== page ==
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Homeside: Your Modern Mortgage Blog

What Are Different Types of Mortgage Refinances?

Posted by Mikey Rox on February 7, 2017

Some borrowers consider a mortgage refinance at some point during their home loan terms. This is often the case when a borrower wants to take advantage of lower rates.

Refinancing is the process of getting a new mortgage loan to replace an old one. There is no one-size-fits-all refinance, so you need to be familiar with different options available to you.

1. Standard Mortgage Refinance

If you’re thinking about refinancing your mortgage loan, you might be eligible for a standard refinance. With this type of refinance, your mortgage lender requires a certain amount of equity in the home. In the past, lenders required at least 20% equity. Nowadays, you only need 20% equity if you want to avoid private mortgage insurance (PMI). Several loan programs only require a minimum of 5% equity. Depending on the type of loan, you need a minimum credit score between 500 and 620 to qualify for refinancing.

2. Cash-Out Refinancing

A cash-out refinancing is an option when you need to pull out some of your equity. Ordinarily, tapping your home’s equity involved selling the property. A cash-out refi offers the best of both worlds. You can refinance your mortgage loan and take advantage of affordable loan terms, plus borrow a percentage from your equity.

The money borrowed can be used for just about any purpose. This includes debt consolidation, home renovations, college expenses, a wedding or use the money to start a business. Unfortunately, cash-out refinancing doesn’t let you borrow 100% of your equity. For this type of refinancing, your lender may require at least 20% equity, but you might be eligible to borrow up to 80% of your equity. In other words, if you have $100,000 worth of equity, you can possibly borrow up to $80,000.

Understand that the amount you borrow doesn't only depend on your equity, but also your income. A cash-out refinance isn’t free money. Rather, it’s a loan that you repay the bank. Cashing out your home’s equity increases your mortgage balance, so you can expect your mortgage payment to increase. Also, a cash-out refinance decreases the amount of equity in your house. Using the above example, if you borrow the maximum of $80,000, your equity drops to $20,000.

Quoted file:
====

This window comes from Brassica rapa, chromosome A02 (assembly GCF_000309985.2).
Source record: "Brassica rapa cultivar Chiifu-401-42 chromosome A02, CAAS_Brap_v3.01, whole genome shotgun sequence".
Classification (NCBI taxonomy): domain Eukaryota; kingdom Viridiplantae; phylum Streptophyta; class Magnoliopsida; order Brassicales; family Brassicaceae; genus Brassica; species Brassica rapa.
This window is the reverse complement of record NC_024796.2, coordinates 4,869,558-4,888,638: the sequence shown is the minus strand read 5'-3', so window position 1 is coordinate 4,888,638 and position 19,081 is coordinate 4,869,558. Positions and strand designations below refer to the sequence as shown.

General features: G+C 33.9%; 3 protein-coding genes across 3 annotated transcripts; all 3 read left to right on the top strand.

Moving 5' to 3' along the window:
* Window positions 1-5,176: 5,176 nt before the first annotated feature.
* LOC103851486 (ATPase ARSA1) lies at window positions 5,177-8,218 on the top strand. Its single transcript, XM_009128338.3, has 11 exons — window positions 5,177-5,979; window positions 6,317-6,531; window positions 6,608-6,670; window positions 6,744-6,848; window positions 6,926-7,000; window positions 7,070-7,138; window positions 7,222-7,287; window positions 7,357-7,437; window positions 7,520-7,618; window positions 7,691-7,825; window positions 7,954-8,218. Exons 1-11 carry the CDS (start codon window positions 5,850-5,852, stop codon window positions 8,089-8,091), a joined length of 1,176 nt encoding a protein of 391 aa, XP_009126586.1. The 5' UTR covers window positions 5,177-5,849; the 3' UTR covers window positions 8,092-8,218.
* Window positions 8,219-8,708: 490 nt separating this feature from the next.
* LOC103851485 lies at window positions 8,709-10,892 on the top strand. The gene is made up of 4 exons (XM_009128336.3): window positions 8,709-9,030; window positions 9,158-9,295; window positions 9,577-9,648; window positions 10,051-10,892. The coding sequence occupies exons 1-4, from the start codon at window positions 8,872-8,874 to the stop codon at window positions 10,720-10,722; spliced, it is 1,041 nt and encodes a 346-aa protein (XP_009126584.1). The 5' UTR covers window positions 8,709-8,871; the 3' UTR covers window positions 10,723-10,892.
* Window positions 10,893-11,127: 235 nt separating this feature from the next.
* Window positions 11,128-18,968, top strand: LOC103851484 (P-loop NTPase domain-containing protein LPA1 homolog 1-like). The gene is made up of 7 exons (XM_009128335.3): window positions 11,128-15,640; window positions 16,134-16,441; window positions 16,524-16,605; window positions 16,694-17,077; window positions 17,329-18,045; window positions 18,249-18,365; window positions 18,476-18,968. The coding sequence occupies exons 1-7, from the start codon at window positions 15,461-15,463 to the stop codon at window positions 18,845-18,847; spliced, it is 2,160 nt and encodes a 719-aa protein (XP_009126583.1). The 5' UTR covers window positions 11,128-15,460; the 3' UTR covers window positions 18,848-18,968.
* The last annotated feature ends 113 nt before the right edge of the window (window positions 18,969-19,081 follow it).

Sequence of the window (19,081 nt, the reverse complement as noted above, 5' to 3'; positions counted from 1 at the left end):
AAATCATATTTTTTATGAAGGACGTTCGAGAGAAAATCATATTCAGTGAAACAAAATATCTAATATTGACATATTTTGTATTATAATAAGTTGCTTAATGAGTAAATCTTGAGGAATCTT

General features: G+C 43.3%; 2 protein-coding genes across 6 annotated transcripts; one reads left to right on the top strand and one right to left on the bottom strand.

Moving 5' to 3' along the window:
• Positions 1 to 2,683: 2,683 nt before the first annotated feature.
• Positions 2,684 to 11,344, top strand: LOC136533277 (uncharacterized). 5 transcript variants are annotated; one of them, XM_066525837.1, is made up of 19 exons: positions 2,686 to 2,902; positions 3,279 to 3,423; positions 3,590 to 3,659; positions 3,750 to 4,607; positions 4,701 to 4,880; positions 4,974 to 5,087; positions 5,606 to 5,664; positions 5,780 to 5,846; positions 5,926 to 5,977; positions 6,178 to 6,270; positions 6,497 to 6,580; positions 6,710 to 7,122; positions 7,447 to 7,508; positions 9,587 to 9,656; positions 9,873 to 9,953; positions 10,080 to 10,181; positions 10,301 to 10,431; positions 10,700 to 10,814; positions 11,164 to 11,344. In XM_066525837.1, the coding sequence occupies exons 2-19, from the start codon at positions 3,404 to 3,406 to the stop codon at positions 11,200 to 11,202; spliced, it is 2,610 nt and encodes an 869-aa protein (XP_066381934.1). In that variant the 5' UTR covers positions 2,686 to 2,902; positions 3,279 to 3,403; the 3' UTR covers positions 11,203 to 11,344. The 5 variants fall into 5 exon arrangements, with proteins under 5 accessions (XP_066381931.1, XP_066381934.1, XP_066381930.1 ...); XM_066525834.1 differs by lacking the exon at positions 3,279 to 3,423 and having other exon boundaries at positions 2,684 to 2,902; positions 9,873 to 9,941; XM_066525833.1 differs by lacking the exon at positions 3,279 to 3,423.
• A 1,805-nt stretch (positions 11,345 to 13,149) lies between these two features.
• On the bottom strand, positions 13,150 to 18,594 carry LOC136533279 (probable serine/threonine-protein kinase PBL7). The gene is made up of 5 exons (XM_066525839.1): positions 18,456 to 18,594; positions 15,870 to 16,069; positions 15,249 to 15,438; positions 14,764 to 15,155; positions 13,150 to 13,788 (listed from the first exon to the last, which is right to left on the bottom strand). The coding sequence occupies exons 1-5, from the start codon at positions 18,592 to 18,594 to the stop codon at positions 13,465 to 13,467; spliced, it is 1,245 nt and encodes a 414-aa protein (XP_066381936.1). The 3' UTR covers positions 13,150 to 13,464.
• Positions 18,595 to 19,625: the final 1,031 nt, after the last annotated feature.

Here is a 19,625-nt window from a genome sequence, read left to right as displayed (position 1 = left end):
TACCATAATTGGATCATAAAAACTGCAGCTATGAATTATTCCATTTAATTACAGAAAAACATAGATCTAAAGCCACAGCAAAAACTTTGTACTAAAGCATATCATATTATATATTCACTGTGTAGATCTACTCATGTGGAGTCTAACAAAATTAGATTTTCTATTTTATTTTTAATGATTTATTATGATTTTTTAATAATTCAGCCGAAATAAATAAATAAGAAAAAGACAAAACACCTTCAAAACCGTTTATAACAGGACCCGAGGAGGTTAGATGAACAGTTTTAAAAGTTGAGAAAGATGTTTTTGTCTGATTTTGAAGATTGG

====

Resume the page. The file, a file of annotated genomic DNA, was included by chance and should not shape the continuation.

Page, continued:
3. Home Affordable Refinance Program (HARP)

Refinancing a mortgage loan and getting a lower interest rate can improve your financial outlook, especially if you're struggling to pay your current mortgage payment. But unfortunately, it’s difficult to refinance if you have an underwater mortgage. The Home Affordable Refinance Program (HARP) may provide relief. If you're eligible for this program, you can refinance up to 125% of your home’s value. Some mortgages do not qualify for this program. To be eligible, your mortgage loan must be guaranteed by Fannie Mae or Freddie Mac.

4. Short Refinance

If you don't qualify for HARP or a standard refinance, a short refinance may be an option, but only if it’s offered by your lender. If you're struggling to pay the mortgage—but you haven’t defaulted yet—your lender may agree to a short refinance to avoid a foreclosure and help you keep the property. This transaction is a combination of a short sale and a refinance. Your mortgage lender agrees to pay off the existing mortgage, and then replaces it with a new mortgage. The new mortgage reflects the current market value of the property. Let’s say you have a mortgage balance of $200,000, but your home’s only worth $170,000, The lender may pay off your balance and originate a new loan for only $170,000, which can put your mortgage payment within an affordable range.

Because the bank agrees to settle your mortgage balance for less than what you owed, your credit score will take a hit. But if you stay current with your new mortgage payment, you can slowly repair your credit score over the next couple of years. And with your negative equity gone, you can gradually build home equity.

5. FHA Streamline Refinance

If you have an existing FHA mortgage loan and you want to refinance to another FHA loan with less paperwork, an FHA streamline refinance might be an option. You can reduce the current mortgage rate on your home loan and benefit from a lower payment without an appraisal. There is no income or asset verification process, but there is a credit check and your mortgage must be in good standing. This is one of the fastest ways to refinance an existing FHA mortgage.

Refinancing a mortgage can result in better terms and lower costs, just make sure you know your options upfront. 

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